|Architect||José Antonio Coderch|
|Address||Paseo de San Juan Bosco/Paseo Manuel Girona (Sarria)|
|Building Type||Slab, point-access|
|Number of Dwellings||C.500|
|Dwelling Types||3BR Flats|
|Construction Type||RC frame|
|Ancillary Services||basement parking|
Many of J. A. Coderch’s buildings and projects from the late 1950’ made use of a distinctive organization of stepped elements. Coderch and his partner Manel Valls designed a hotel and apartments project for the Costa Brava that was presented to the CIAM Congress in Otterlo in 1959 that is an early example of a type of stepped housing. About the same time, Coderch designed several vacation houses that had similar plans where a repetitive row of bedrooms was attached to a perpendicular suite of living spaces. At first the bedroom windows were small punched openings but later the bedrooms were staggered in plan and windows were used to articulate the offset between individual bedrooms. This plan type evolved from Casa Ballve of 1957 with the bedrooms all aligned along one outside wall to later plans such as Casa Rozes, 1962, with a staggered row of bedrooms and corner windows. Cocderch’s designs for apartment buildings also evolved in similar fashion and there is some evidence of the stepped plan idea in buildings like the courtyard housing in the Barceloneta, 1951 and the Girasole Apartments in Madrid, 1966. By the late 1960’s, Coderch was experimenting with apartment blocks that were made by backing two smaller versions of the house type up to a vertical stair and elevator core. This idea was fully developed in the 6 Blocks that were built in Barcelona in 1967 and is the precedent for the Las Cocheras project shown here that is the most recent built version of Coderch’s terraced apartment blocks.
Las Cocheras is named after the site that had once been a garage area for taxis. The Modernismo gate by Gaudi is still intact, and marks the pedestrian entry to the site. Las Cocheras represents the mature version of Coderch’s designs for multi-family housing. 500 luxury apartments are contained in about 20 buildings basically arranged in parallel rows on a trapezoidal site in the Sarria district, north of the enschance. While the building plans are very similar, variations of the house typology used in the 6 Blocks project, they are not free standing, the rows are closer together without the shared interior garden areas, and the buildings are 8 stories rather than the 5-6 floors of the 6 Blocks site.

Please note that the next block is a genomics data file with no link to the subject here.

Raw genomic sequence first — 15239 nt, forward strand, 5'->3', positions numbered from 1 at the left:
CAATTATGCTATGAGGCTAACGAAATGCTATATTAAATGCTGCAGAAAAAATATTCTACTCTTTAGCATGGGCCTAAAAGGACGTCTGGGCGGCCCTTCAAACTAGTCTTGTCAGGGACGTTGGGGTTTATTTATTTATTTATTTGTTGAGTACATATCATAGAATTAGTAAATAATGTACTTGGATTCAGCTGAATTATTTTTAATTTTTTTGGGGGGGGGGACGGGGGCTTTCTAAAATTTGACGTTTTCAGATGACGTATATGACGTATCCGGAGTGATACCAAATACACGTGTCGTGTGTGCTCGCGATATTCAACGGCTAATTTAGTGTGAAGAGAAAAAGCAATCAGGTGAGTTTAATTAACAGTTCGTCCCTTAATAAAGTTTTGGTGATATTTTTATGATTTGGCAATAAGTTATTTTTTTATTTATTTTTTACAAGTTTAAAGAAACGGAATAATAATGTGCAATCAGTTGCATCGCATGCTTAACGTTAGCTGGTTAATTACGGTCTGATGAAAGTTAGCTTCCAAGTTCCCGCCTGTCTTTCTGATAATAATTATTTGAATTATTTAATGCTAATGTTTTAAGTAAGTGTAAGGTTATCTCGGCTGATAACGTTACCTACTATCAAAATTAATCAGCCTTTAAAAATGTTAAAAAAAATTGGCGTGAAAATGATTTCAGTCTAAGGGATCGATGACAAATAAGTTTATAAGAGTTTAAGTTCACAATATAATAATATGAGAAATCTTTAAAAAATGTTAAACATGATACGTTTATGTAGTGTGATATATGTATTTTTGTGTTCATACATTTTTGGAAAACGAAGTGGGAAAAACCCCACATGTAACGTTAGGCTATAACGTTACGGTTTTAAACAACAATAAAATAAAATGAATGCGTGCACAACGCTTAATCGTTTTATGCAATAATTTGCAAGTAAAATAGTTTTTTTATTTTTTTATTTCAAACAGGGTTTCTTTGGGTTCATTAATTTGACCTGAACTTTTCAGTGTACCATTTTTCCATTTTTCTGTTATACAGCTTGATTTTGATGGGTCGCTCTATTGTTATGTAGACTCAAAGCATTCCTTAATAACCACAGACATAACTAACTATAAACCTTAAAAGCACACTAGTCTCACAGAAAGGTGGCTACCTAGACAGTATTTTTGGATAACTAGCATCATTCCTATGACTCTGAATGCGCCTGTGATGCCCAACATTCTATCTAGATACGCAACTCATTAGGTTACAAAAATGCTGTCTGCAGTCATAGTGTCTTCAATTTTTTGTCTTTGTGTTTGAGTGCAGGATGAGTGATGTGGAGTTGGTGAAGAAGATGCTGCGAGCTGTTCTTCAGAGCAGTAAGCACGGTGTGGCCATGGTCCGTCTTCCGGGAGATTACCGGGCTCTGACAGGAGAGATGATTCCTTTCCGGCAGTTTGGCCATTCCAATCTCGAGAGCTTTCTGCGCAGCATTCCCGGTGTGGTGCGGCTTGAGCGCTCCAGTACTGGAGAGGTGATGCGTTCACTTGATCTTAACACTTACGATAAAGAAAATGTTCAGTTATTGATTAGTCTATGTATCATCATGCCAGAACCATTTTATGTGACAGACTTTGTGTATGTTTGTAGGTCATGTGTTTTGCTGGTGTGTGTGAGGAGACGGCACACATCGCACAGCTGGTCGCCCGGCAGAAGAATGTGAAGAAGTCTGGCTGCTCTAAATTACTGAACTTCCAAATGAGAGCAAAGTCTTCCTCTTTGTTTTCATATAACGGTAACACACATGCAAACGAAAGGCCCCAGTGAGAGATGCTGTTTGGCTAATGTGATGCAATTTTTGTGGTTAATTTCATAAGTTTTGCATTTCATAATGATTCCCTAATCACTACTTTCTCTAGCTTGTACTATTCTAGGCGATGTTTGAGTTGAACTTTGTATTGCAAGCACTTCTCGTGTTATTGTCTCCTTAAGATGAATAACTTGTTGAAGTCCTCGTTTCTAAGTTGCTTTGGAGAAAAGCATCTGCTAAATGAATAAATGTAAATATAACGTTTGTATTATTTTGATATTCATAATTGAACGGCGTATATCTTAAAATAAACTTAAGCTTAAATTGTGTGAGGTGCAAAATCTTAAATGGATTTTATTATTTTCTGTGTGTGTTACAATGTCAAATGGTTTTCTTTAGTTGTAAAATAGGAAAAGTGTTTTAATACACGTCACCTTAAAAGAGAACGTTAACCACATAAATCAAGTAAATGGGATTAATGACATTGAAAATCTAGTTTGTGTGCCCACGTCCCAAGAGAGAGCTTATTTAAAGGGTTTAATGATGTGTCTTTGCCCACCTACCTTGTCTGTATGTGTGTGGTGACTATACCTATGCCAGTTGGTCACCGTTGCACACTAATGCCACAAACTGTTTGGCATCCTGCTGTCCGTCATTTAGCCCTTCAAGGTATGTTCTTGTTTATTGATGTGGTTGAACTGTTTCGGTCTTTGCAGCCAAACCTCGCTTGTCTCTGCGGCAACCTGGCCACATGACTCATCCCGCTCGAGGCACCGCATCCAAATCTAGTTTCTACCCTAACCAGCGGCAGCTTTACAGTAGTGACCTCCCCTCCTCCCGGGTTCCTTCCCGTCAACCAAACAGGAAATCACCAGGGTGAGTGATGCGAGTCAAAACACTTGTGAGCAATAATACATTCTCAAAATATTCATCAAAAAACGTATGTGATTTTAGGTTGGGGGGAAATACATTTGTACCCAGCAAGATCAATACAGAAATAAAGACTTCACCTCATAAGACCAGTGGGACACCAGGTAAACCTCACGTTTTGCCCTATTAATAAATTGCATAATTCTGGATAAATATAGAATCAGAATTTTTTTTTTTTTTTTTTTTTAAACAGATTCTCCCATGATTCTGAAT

The first two buildings were built following the current zoning restrictions that would have dictated a condition of freestanding buildings. Subsequently, the architect managed to get the zoning restrictions changed to allow a system of 8-story blocks arranged in parallel rows. Individual blocks are connected only along a very short party wall and this results in a complex stepped building form with 3 apartments per floor and rooms that have small corner windows and balconies. The resulting aggregate form is one of continuous undulating walls of apartments stepping back at the top, with public walkways between. Some shops occur at the ground floor and there is a level of basement parking. The ground floor level is a few feet above grade and sets back a few meters from the pedestrian walks creating a landscaped zone around the base of the buildings and a degree of privacy for the ground floor apartments. The development of the corner balcony idea derived from the houses and especially 6 Blocks, results in two typical facades, each a stepping form that admits natural light deep into the building and the spaces between buildings. One façade occurs where corner balconies separate two apartments in the same building. that step back from the outside face of the building. The other wider space occurs between buildings, and steps much more deeply into the mass of the building. With each type, a set of window and balcony details are used for sun control, privacy, and security, that includes overhangs with integral planters, awnings above balconies, and integral roller blinds above windows that are applied if different combinations for different orientations. The result is a very dynamic, stepping, articulated surface that forms deep cutouts in the building mass along the walkways. Subsequent versions of the Coderch stepped plan idea use different typical plan arrangements to get either an “east/west” or a north/south” orientation. The individual apartments are all of a similar 3 or 4 bedroom type with 3 apartments organized around a central circulation zone. Coderch designed several other similar stepped housing proposals up into the late 1970’s in projects that are much larger including some that were organized as long undulating walls that stepped in both plan and section.
J. A. Coderch, 1945-1976, Xarait Ediciones, Madrid, 1978, pp. 128-35.
Architecture + Urbanism, Feb. 1976, p. 114.